Bill to shield applicants’ names advances
Cutting transparency wouldn’t aid hiring, critics say
SANTA FE — A plan to allow the names of applicants for top New Mexico public school, law enforcement and other taxpayer-funded positions to be kept secret cleared its first legislative hurdle Wednesday, despite opposition from a government transparency group.
Backers of the measure, Senate Bill 39, say some would-be candidates currently do not apply for high-profile jobs out of concern their names might be publicly disclosed.
“Our boards have struggled to get the highest-quality candidates from time to time because of the law we’re trying to change,” said Joe Guillen, the executive director of the New Mexico School Boards Association.
But critics of the measure there is no proof that an open hiring process affects the ability of school districts and government agencies to make topnotch hires.
“Secrecy is not necessary to get qualified candidates,” said Melanie Majors, executive director of the New Mexico Foundation for Open Government.
During their Wednesday meeting, members of the Senate Health and Public Affairs Committee acknowledged mixed feelings about the bill.
Sen. David Gallegos, R-Eunice, a member of the local school board, said there’s already a lack of superintendent candidates across New Mexico, and some up-and-coming education professionals might feel uneasy about having their interest in a job post disclosed.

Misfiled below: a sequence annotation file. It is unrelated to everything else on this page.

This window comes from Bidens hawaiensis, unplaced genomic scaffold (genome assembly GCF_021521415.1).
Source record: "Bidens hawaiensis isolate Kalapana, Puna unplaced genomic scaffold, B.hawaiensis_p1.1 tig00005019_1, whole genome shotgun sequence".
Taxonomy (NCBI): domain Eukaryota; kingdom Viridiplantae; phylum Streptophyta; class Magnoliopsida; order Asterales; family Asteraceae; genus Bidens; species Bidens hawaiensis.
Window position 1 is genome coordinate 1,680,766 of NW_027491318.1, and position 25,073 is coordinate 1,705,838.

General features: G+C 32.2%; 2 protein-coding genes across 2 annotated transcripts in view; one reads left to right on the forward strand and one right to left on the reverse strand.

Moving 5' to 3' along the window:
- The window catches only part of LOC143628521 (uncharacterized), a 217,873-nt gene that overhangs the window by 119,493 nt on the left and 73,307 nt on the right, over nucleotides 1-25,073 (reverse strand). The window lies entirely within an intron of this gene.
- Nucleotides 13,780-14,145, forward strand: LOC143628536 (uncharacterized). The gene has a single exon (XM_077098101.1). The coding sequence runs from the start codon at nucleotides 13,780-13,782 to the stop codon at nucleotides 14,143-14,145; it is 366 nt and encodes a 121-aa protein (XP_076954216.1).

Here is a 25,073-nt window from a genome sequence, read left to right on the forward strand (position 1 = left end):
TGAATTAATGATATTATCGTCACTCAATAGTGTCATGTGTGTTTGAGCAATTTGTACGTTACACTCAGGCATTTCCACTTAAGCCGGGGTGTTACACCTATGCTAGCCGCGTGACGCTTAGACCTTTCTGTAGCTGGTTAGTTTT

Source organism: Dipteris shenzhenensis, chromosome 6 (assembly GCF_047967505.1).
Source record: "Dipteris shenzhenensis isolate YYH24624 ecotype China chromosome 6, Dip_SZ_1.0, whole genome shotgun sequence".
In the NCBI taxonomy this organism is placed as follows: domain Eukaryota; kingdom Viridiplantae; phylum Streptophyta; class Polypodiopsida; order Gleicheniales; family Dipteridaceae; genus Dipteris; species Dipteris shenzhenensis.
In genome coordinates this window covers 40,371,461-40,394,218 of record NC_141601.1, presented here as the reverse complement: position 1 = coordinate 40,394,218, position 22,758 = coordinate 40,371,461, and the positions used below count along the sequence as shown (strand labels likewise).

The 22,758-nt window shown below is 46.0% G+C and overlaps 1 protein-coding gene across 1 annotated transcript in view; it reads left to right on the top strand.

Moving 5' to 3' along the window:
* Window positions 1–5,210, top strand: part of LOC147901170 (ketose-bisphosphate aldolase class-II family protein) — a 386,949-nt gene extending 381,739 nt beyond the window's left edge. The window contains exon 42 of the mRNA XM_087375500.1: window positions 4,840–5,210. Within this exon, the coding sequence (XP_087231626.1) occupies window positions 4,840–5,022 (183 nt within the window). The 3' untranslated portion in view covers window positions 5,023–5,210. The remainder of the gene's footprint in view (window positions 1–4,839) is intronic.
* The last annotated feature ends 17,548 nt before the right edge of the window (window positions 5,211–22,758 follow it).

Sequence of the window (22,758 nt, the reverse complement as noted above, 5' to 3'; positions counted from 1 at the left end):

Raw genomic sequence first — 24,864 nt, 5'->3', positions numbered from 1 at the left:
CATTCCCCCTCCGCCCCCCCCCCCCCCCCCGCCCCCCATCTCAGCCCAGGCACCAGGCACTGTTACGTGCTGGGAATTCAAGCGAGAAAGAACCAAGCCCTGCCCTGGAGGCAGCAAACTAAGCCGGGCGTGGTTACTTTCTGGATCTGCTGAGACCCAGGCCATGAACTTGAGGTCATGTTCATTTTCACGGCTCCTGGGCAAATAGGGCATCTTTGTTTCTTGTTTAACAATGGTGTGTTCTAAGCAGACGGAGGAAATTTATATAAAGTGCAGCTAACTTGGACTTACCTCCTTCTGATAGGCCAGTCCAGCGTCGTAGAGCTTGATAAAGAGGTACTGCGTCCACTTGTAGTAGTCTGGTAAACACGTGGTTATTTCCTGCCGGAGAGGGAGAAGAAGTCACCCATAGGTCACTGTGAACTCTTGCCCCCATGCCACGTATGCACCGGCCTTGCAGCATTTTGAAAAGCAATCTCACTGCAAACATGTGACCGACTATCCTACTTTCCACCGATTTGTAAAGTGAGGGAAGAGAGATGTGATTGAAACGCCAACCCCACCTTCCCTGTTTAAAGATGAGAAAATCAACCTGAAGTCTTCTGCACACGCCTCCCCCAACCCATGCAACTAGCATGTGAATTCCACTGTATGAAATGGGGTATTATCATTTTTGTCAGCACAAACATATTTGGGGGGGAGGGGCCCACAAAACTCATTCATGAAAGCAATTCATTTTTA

But he still voted against the bill, saying, “I don’t know that I’m willing to lose the transparency and open government just to fill a position.”
Ultimately, the bill passed the committee 5-2, with all Democrats on the panel voting in favor and Sen. Gregg Schmedes, R-Tijeras, joining Gallegos in opposition.
Under the legislation, sponsored by
Sen. Bill Tallman, D-Albuquerque, all “appointive executive positions” would be subject to a new exemption under New Mexico’s Inspection of Public Records Act, although the names and résumés of at least three finalists would have to be disclosed.
That definition would include nonelected chief executive officers of state agencies, institutions and political subdivisions, but would not apply to political appointees like state Cabinet secretaries.
Debate on the bill comes as searches are underway for several high-profile Albuquerque jobs.
The Albuquerque Public Schools board is aiming to pick its next superintendent in March, after previously putting its search on hold due to the COVID-19 pandemic.
In addition, Albuquerque Mayor Tim Keller’s administration launched a national search for the next Albuquerque Police Department chief and recently narrowed the field to three final candidates.